By CLARK MASON
THE PRESS DEMOCRAT
For generations, there’s been a temporary summer bridge installed across the Russian River near Asti, south of Cloverdale, and for many of those years residents and emergency responders have wanted to extend its season.
The crossing makes it easier to access the east side of the river, but the bridge is removed for the winter when waters rise.
Typically it’s in place by May 15 or June 15, then removed in early November when fire season is over.
When it’s taken out, there is only the bridge in Cloverdale to rely upon, about five miles to the north. It’s a much more inconvenient route that forces residents in the Palomino Lakes subdivision and along south River Road to drive to Cloverdale and double back.
“This has been an issue for decades,” said North County Supervisor Mike McGuire. “We’ve received numerous inquiries from residents that live in that part of River Road, on the east side of the bridge, about the potential for extending the season at the summer crossing.”
There has been a temporary bridge at Asti since 1938 and, according to county officials, there probably was an even older one in the vicinity that washed out before then.
But now, there are increasing regulations in place to protect endangered and threatened salmon species that tend to delay when the bridge goes in.
A number of permits are required from state and federal agencies just to install the temporary bridge and to bulldoze the gravel road leading to its approach.
There is strict monitoring of water levels and any gravel bed disturbance to avoid harassing the fish.
Extending the bridge and elevating it could bring it out of the high water mark, no longer subject to regulatory restrictions, county officials said.
McGuire said the topic is getting more intense study than ever. But the county’s precarious financial condition and the drying up of government grants for such projects makes a solution tricky.
Instead, residents who use the bridge are getting a chance to decide whether to tax themselves to pay for a new, higher bridge that could be in place longer and potentially year-round.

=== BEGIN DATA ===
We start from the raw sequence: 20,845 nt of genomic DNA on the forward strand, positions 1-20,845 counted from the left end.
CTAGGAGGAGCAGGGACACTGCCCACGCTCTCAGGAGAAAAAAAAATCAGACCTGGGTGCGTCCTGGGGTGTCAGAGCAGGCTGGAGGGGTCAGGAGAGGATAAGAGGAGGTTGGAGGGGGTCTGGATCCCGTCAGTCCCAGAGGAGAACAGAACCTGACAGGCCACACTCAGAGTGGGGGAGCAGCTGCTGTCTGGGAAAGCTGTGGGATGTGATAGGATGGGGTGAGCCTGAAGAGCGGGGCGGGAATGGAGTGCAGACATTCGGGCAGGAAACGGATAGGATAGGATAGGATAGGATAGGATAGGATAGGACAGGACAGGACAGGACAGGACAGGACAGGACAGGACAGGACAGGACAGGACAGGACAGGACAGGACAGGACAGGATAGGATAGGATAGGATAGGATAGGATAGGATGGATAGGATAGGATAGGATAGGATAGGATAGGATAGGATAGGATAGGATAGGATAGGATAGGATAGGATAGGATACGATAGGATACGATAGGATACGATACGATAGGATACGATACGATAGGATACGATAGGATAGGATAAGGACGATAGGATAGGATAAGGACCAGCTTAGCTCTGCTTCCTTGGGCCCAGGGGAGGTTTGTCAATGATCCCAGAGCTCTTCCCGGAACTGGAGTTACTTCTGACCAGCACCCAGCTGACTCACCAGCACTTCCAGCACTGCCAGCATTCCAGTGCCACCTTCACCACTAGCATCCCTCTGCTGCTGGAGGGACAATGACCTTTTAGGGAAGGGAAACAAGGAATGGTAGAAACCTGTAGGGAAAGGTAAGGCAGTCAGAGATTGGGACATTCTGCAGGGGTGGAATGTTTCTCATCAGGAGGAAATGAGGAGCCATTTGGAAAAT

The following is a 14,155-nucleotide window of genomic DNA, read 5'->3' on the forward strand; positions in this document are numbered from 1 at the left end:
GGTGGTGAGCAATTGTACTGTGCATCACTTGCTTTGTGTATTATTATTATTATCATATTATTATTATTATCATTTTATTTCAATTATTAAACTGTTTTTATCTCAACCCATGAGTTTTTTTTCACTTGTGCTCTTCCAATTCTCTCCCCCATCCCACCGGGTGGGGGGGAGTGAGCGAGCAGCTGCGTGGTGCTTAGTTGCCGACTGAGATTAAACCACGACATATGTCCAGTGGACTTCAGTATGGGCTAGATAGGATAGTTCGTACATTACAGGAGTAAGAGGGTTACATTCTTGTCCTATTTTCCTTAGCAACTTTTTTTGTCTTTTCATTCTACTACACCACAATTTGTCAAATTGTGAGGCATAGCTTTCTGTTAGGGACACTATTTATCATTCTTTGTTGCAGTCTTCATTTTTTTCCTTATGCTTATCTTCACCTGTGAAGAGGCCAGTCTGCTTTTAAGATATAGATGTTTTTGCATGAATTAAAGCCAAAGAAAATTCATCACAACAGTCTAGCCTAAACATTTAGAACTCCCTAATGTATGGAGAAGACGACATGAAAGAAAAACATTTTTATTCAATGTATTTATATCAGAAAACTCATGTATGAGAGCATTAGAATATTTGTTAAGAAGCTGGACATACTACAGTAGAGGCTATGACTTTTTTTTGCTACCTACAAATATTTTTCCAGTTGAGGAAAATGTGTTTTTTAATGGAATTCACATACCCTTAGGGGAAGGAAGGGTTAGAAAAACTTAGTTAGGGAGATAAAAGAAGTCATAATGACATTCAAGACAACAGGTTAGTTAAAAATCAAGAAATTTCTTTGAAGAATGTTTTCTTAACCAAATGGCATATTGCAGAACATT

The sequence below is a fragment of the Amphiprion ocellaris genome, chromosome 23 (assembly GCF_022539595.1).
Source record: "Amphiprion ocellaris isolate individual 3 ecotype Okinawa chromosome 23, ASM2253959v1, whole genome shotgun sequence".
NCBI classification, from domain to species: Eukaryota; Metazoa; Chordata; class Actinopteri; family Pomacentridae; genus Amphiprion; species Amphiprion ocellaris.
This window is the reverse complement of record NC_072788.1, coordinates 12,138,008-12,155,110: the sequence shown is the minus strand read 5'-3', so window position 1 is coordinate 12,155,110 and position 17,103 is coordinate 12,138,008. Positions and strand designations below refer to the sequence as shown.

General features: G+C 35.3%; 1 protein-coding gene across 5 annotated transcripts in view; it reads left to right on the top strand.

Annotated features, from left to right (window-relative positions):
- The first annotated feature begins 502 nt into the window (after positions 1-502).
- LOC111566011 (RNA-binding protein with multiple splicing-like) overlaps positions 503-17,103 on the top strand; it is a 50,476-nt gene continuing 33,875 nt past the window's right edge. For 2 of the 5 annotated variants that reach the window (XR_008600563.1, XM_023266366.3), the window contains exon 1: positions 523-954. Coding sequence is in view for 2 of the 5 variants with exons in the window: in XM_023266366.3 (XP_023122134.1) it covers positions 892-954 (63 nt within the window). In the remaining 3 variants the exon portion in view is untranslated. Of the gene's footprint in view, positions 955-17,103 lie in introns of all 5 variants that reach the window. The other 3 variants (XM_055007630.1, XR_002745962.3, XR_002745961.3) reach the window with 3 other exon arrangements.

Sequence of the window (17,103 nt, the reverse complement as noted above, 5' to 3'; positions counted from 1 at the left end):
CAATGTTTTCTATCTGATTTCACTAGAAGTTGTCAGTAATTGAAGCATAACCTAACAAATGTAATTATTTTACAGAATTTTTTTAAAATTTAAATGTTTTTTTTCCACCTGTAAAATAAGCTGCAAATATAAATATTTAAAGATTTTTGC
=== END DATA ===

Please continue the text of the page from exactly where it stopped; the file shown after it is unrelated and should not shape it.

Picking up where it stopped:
But the $3 million price is daunting when split among the 250 surrounding properties that potentially would be part of the assessment district.
Even those in favor of a more permanent span concede it could be tough convincing the required two-thirds of voters to approve it.
“The main thing for me is the safety aspect,” said Andrew Grose, who is in favor of a more permanent bridge. “To have more than one way out in case of fire is very important.”
Grose, a retired chief financial officer for the Public Policy Institute of California, moved to the Palomino Lakes area five years ago.
“It’s a fire danger area,” he said. “With the bridge, the Geyserville Fire Department can get here faster than Cloverdale can.”
He agrees the estimated $1,100 annual assessment per residential parcel for 20 years is “a pretty steep price tag,” but “I don’t think anyone thought it would be easy or cheap.”
At a community meeting on the topic late last year attended by about 80 people, McGuire asked for a show of hands to see how many wanted to pursue the possibility of extending the season of the summer crossing. Most were in favor.
As a result, a residents’ subcommittee was formed to work with county officials to analyze the possibilities.
Earlier this month, informal election ballots went out to residents of about 220 parcels and owners of 30 commercial properties to determine the level of support. They are due back this week, postmarked by Thursday.
If two-thirds of the ballots are in favor of the proposal, it would advance to a formal election, requiring the same threshold of approval, McGuire said.
“This is democracy at work. This decision is in the hand of neighbors,” said McGuire, who takes a neutral stance on the issue.
But there are skeptics who have raised plenty of doubts.
“I’m against the idea the way it’s set up,” said Julie Dilley, a River Road resident who said private property owners will pay disproportionately for a new bridge, which would remain single lane. And there still would be no guarantee it would stay in place year round, if the river rises more than usual.
“It’s putting the onus on 250 property owners,” she said when many others use the bridge, including hundreds of recreational vehicles to and from the KOA campground.
“The few are really paying for everybody to use it. It just does not seem equitable,” she said.
Advocates for a year-round crossing say residents wouldn’t have to drive 20 minutes out of their way every time, and the dollar savings in gasoline would be significant — $7.15 a round trip.
But opponents say that is based on the 55-cent-a mile IRS deductible rate and not a more realistic 20-cent-a-mile driving cost cited by AAA.
While commuters may prefer having a year-round link across the river, Dilley, a retired clothing industry executive, said she doesn’t have a problems with a longer drive along 30-mph scenic River Road.
But Cloverdale Fire Chief Jason Jenkins said the Asti bridge “definitely enhances our ability to provide protection to a large populated area.”
He said it can take 12 to 15 minutes longer for an ambulance or neighboring fire departments to respond to an emergency.
“We’ve had a fire on River Road where mutual aid from Healdsburg or Geyserville has to go all the way around” through Cloverdale, he said.
(You can reach Staff Writer Clark Mason at 521-5214 or firstname.lastname@example.org.)